A few words about the role of the data platform: In the world of ML, data is ultimately more important than the algorithm. Indeed, the volume of the data platform used to feed the ML algorithm is a strong factor influencing the overall efficiency of the solution. However, sheer volume of data is not sufficient; diversity is also critical. Traffic and network characteristics vary drastically between networks, and sometimes even between areas of a given network. One cannot expect an ML model to perform on predicting for data it has not been trained for. Thus, it is imperative to build a data platform with high diversity.

Last, but not least, is the quality of the data. The paradigm under which models (such as a deep neural network) may be fed with “infinite” input variables relying of some form of auto selection and filtering is far from being proven for most use cases. Feeding models with noise unavoidably leads to random output. The Cisco AI Network Analytics solution makes use of techniques to automatically ensure data quality.

Selecting a small number of relevant anomalies: Building an ML system capable of raising anomalies is not the toughest challenge. Many anomaly detection (AD) capabilities have been designed over the past two decades (statistical deviation, percentile regression, and auto-encoders, to name a few). Still, raising a large number of anomalies is likely to make the system unusable for the network operator. The number of anomalies raised should be limited and highly relevant. Cisco AI Analytics makes use of several advanced techniques to reach such an objective, combining an ML approach with Cisco’s 35 years of deep subject matter expertise in networking.

4. Architecture overview

As shown in Figure 6, Cisco AI Network Analytics is a cloud-based ML/AI solution, within Cisco DNA Center, that empowers IT administrators to accurately and effectively improve performance and issue resolution within their networks.

Figure 6.      Simplified view of Cisco AI Network Analytics platform

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Data flow

Figure 6 shows how the data flows across the main components of the platform:

   Data collection

     From various sources, data is collected and aggregated on premises by the Network Data Platform (NDP) component within the Cisco DNA Center appliance

   Data validation and anonymization

     Handled by the local ML agent, operating on premises

     Sent to the cloud after being anonymized on premises

   Data processing

     Handled in the cloud, based on anonymized data

     Data is stored and fed into the machine learning models

     Insights generated in the cloud and sent back to the on-premises agent

   Issues/insight visualization

     Data received from the cloud is first de-anonymized

     Data is then displayed in the Cisco AI Network Analytics UI, which is fully and seamlessly integrated with Cisco DNA Center

Data sources

The Cisco AI Network Analytics platform is architected to feed its analytics with a wide variety of data sourced from across the network – not only the wireless components, but also routers, switches, management stations, application servers, RADIUS/DHCP servers, and more. During the initial phases however, the focus of the data input into Cisco AI Network Analytics solution will be data produced by Cisco® Wireless LAN Controllers (WLCs).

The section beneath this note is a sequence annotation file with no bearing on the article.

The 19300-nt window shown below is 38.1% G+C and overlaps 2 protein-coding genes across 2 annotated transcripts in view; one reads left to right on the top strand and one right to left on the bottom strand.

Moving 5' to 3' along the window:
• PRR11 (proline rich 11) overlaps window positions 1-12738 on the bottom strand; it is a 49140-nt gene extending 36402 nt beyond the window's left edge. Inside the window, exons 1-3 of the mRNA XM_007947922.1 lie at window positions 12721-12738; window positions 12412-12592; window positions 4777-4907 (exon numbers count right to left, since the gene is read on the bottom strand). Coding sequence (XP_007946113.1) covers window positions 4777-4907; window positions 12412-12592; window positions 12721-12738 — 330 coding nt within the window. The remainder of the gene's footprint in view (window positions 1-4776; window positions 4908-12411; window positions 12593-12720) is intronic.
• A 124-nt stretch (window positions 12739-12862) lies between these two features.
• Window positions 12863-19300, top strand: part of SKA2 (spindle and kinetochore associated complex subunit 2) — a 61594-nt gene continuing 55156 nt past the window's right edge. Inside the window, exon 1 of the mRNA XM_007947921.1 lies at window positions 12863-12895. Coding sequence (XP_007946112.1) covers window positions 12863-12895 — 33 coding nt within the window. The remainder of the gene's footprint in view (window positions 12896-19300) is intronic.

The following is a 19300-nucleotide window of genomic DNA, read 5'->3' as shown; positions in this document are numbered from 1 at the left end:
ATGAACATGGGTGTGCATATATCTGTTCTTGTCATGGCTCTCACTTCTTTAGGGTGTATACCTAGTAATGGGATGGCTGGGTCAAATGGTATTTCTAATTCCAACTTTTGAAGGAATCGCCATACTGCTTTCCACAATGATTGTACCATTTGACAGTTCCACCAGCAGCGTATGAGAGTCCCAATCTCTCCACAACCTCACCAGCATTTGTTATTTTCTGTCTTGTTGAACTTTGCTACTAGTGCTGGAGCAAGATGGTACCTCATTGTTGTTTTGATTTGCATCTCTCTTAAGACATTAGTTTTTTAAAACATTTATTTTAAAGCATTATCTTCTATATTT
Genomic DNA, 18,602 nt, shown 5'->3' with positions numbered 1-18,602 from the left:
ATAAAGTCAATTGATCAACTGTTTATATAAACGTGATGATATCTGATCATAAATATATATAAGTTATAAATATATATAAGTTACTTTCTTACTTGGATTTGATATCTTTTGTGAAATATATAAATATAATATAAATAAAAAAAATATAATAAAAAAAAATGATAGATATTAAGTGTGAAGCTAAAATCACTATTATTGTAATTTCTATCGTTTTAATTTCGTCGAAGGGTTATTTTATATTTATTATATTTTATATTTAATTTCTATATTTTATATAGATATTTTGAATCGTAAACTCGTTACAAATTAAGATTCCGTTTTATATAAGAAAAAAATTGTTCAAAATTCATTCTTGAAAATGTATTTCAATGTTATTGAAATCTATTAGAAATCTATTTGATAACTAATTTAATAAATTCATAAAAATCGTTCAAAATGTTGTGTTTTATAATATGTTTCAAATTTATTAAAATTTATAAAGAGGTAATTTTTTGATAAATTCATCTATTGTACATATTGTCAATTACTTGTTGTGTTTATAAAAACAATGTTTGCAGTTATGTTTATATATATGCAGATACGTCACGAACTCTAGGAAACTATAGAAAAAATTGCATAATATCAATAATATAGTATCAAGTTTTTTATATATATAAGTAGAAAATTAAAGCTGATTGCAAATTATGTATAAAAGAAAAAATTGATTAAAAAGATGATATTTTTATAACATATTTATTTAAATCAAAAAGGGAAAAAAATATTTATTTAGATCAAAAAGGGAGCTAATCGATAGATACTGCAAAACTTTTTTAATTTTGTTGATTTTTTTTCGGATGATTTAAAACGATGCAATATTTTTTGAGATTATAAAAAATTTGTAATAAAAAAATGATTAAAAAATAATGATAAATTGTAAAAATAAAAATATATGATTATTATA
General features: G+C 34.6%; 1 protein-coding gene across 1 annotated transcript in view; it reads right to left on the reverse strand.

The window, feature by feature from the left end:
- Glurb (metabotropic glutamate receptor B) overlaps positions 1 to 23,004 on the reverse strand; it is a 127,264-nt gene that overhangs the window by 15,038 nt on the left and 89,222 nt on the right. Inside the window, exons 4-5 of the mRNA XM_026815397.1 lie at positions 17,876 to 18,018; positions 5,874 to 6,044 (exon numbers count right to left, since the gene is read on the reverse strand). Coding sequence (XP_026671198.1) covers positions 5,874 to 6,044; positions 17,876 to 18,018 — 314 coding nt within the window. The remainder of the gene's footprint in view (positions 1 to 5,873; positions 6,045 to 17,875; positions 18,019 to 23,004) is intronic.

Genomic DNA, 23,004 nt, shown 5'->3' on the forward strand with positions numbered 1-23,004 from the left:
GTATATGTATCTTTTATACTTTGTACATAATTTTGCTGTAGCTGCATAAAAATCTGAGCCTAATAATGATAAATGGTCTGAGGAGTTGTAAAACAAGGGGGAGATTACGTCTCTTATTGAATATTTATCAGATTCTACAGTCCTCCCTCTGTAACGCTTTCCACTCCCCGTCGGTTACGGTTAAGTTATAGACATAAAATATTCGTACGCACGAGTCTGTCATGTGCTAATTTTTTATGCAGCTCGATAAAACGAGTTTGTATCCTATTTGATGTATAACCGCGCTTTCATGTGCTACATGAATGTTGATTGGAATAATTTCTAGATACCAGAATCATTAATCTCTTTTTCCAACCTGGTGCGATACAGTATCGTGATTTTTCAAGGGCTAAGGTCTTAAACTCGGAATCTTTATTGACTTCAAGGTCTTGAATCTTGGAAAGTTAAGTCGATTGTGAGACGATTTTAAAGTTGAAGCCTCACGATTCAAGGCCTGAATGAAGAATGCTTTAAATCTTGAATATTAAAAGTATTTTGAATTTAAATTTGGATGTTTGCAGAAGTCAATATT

The Cisco Wireless LAN Controller platforms supported with the solution are WLC models 3504, 5520, 8510, and 8540 (using AireOS). The Catalyst 9800 WLC platform (using IOS XE) will also be supported with the solution going forward (initially supporting onboarding use cases only).

Configuration requirements:

   The Application Visibility and Control (AVC) feature must be enabled on the WLC/WLAN configuration to enable throughput-related use-cases

   APs need to be assigned to a building floor in Cisco DNA Center to allow per-site data aggregation

Data anonymization

The security of customer data is of paramount importance. In order to ensure the quality of telemetry while at the same time guaranteeing privacy, personal and confidential data is anonymized, namely when it pertains to:

   End user identity (user name, device MAC address, etc.)

   Device location (hostname, AP location string, etc.)

   Network addresses (IPv4 / IPv6), including routing table information

Other nonsensitive data—such as relative location of clients and APs, mobility of clients between APs and controllers, and similar variables—need to be kept intact in order to feed meaningful data to the Cisco AI Network Analytics engines.

The anonymization scheme used is based on strong encryption. Every bit of sensitive data is run through an AES-based encryption function using a strong key that is generated, managed, and archived by the customer on premises (it is kept in the secure store of Cisco DNA Center). The original data is replaced with the encrypted version before being sent to the Cisco AI Network Analytics cloud.

Once the output data (results, alerts, visualization, etc.) comes back from the platform cloud to be displayed in the Cisco DNA Center UI in the user’s browser, it is run by a local UI proxy through a de-anonymization process that decrypts the anonymized values and restores the original data as needed. The user is then presented with relevant names, IDs, addresses, and other such information, even though the analytics were done using anonymized versions of those items.

5. Deployment model